The most recent game he finished, and probably the final one of the summer, was Skyrim. In this case, he completed the main quest line, so I'm counting that as done. Of course, there are still 38,000,000 quests left in the game, but does anybody really finish all of them? I mean, anybody who's not in a locked-down, supervised facility?

I'm pretty proud since this was the first real RPG he's played, and there was a bit of a learning curve. He spends most of his time with driving games and iOS grindfests when he's at his mom's house, so this was a big departure for him.

If you listened to the most recent GameCritics podcast, then you'll know that I re-started the game so that I could play alongside him, and I just wrapped up the main quest myself tonight. 

Although I was fairly bullish on the Dawnguard DLC, actually defeating evil dragon Alduin and restoring peace to the land of Skyrim was a boring, poorly-written, poorly-conceived mission. Not only did Alduin have no real personality nor present any real threat since he was mostly absent for the game’s running time, there was too much filler and not enough drama -- the same issues that plague the game, overall.

While I'm talking about it, special jeers go out to the final battle. I was only level 15 (mostly a destruction mage) and "The World-Eater" went down like a complete chump with a battle (if you can even call it that) even less memorable than some of the earlier dragons, and fighting dragons in Skyrim is about as tough as beating up on aggressive seagulls at the beach -- it may be a little annoying, but you’re never really in any serious danger.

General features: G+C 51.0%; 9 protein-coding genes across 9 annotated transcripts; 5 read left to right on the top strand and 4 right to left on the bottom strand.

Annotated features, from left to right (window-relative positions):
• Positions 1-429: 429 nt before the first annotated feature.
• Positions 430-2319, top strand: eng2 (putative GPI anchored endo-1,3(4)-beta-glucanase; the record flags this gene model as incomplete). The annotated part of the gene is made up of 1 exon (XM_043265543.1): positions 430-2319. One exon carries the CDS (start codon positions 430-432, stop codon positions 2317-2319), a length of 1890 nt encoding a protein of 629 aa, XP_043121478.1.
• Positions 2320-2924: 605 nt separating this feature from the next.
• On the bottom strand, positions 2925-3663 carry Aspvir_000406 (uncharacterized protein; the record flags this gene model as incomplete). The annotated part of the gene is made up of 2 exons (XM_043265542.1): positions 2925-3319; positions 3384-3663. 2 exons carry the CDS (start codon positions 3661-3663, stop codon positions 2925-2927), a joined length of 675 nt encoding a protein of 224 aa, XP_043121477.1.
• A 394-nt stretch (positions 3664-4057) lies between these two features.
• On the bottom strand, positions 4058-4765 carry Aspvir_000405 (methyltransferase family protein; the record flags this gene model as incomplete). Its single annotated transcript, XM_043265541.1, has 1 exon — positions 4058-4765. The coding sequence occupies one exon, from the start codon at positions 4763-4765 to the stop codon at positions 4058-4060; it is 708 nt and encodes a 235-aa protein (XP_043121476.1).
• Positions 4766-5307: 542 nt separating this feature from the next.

Games: After spending so much time with my iPhone lately (why did I buy a Vita again?) I decided that I should probably start reviewing iOS games more frequently. I'm still mulling over what sort of format I should use, or exactly how I should structure it since so many of them are simple in nature and not designed to adhere to traditional console standards, though.

 If any of you reading this have any requests or specific things you'd like to see in relation to how iOS games are reviewed, please drop me a line here at the blog, via email or on Twitter. Any feedback is welcome.

In the meantime, here are some quick thoughts on three games I've played lately:


>Zombie HQ  

Although this is one of the better games I've seen lately, it's also plagued with a number of serious problems.

The premise is that the player has a hideout on the roof of a building, and is contacted via radio to perform specific missions in different places across the city -- things like rebuilding barricades, escorting survivors, and scavenging for goods. It's a great concept that lends itself well to playing on the go since missions are quite short and small in scope.

After successful completion of a mission, the player returns to the rooftop and can perform various actions like buying furniture for the hideout, buying/equipping different armor and weapons, exchanging survivors for cash payouts, and so forth. There's a nice sense of progression and permanence as goods are accumulated, and it controls quite well for a faux D-pad type of game thanks to the excellent auto-targeting and simplified actions.